Examples of Operating Revenue
Operating revenue can be confusing because some businesses offer other services that don’t contribute to a majority of profits.
Here are some examples of entities that have a few different revenue streams but very clear operating revenue.
- A real estate company generates revenues by collecting rent from a portfolio of real estate assets. It also generates revenue by selling properties that have increased in value to reflect capital gains. While both generate returns and require overhead, collecting rents produces a vast majority of the company’s revenues. Hence this is reported as operating revenue.
- Law firms or other consulting firms generate revenue by charging clients by the hour for consulting services. They also might sell software that lets their customers track filing requirements and access legal documents for taxes, patents, etc. However, since most of their revenues come from client billing, this is reported as operating revenue.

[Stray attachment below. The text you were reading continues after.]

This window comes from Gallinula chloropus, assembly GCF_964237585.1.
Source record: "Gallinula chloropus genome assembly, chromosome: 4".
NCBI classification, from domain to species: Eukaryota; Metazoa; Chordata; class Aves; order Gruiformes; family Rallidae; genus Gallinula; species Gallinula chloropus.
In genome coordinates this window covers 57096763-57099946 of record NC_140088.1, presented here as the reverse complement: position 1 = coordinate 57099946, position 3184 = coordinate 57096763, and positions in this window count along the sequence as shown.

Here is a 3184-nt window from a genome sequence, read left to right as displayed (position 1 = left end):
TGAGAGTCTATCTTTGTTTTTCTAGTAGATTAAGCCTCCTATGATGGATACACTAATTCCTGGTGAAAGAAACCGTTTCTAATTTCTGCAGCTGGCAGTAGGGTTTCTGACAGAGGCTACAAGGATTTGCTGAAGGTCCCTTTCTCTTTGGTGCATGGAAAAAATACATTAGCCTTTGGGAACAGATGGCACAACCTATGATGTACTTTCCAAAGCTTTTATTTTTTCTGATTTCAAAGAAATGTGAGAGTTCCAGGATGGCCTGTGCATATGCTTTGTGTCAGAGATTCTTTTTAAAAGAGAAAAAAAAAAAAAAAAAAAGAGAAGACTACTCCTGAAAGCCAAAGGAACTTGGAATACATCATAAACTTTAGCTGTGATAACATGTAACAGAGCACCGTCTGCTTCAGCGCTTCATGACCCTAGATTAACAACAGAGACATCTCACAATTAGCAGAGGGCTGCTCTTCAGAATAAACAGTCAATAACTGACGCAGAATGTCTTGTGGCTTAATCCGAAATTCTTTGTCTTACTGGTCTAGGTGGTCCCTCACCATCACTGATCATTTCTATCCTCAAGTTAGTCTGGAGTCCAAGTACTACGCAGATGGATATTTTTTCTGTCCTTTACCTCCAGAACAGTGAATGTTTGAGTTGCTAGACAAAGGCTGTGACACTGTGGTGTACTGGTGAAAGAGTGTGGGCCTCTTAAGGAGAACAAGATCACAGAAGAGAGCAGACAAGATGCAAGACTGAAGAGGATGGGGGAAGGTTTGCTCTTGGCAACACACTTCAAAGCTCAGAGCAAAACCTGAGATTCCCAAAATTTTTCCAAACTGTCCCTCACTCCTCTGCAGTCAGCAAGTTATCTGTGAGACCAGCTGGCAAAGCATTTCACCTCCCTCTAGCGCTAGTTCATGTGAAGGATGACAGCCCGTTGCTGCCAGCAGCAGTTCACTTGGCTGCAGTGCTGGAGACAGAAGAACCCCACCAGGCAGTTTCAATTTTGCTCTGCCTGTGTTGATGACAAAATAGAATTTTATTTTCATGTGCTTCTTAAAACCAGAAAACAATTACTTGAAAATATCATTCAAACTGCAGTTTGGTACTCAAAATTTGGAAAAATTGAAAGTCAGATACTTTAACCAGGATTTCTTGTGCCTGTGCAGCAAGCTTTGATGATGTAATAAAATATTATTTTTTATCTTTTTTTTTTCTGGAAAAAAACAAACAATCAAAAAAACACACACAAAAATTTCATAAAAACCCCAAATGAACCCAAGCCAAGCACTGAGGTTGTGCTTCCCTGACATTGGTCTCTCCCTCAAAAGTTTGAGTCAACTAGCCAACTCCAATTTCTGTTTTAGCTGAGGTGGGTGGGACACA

- A car manufacturer owns several patents on automotive inventions that require licensing from other manufacturers that wish to use similar ideas or buy parts for repairs. They also make money by selling other parts and equipment to local dealers to work on their cars. However, the car manufacturer’s operating revenues are generated by selling new, finished cars to dealers or other companies with direct contracts.
Operating Revenue vs. Operating Income: What Is the Difference?
Operating revenue can sometimes be confused with operating income.
We mentioned it briefly earlier. However, we’ll point out an important distinction: revenues are generally money brought in before any deductions, and income is generally the same as profit and represents money the company makes after deductions.
These two pieces of information are important to understand a business.
These two numbers are relatively close together in a perfect world, but generating profits requires some overhead. More simply stated, it takes money to make money.
Let’s look at Costco to prove a point. Their 2020 operating revenue was a massive $163.22 billion from the sale of merchandise to customers.